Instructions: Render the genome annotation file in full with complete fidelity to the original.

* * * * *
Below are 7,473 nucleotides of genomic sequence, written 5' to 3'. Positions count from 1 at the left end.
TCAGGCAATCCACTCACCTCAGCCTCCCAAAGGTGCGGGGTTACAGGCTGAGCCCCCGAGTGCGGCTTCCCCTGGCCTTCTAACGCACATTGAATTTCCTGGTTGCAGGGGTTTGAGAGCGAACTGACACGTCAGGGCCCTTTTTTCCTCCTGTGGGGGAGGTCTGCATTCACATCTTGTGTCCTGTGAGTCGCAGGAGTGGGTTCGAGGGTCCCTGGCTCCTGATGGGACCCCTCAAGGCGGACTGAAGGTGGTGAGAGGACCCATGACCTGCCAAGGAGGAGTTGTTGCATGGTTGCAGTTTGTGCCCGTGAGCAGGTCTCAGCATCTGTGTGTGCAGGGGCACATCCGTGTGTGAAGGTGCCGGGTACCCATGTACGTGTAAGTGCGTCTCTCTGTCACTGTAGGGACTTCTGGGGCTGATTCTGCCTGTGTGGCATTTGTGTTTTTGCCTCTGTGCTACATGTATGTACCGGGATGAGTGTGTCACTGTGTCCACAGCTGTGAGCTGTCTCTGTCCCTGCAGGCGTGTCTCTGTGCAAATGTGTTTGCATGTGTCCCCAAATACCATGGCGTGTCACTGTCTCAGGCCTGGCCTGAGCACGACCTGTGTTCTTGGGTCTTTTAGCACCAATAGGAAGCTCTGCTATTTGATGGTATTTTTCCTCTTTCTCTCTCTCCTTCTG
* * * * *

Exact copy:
Below are 7,473 nucleotides of genomic sequence, written 5' to 3'. Positions count from 1 at the left end.
TCAGGCAATCCACTCACCTCAGCCTCCCAAAGGTGCGGGGTTACAGGCTGAGCCCCCGAGTGCGGCTTCCCCTGGCCTTCTAACGCACATTGAATTTCCTGGTTGCAGGGGTTTGAGAGCGAACTGACACGTCAGGGCCCTTTTTTCCTCCTGTGGGGGAGGTCTGCATTCACATCTTGTGTCCTGTGAGTCGCAGGAGTGGGTTCGAGGGTCCCTGGCTCCTGATGGGACCCCTCAAGGCGGACTGAAGGTGGTGAGAGGACCCATGACCTGCCAAGGAGGAGTTGTTGCATGGTTGCAGTTTGTGCCCGTGAGCAGGTCTCAGCATCTGTGTGTGCAGGGGCACATCCGTGTGTGAAGGTGCCGGGTACCCATGTACGTGTAAGTGCGTCTCTCTGTCACTGTAGGGACTTCTGGGGCTGATTCTGCCTGTGTGGCATTTGTGTTTTTGCCTCTGTGCTACATGTATGTACCGGGATGAGTGTGTCACTGTGTCCACAGCTGTGAGCTGTCTCTGTCCCTGCAGGCGTGTCTCTGTGCAAATGTGTTTGCATGTGTCCCCAAATACCATGGCGTGTCACTGTCTCAGGCCTGGCCTGAGCACGACCTGTGTTCTTGGGTCTTTTAGCACCAATAGGAAGCTCTGCTATTTGATGGTATTTTTCCTCTTTCTCTCTCTCCTTCTG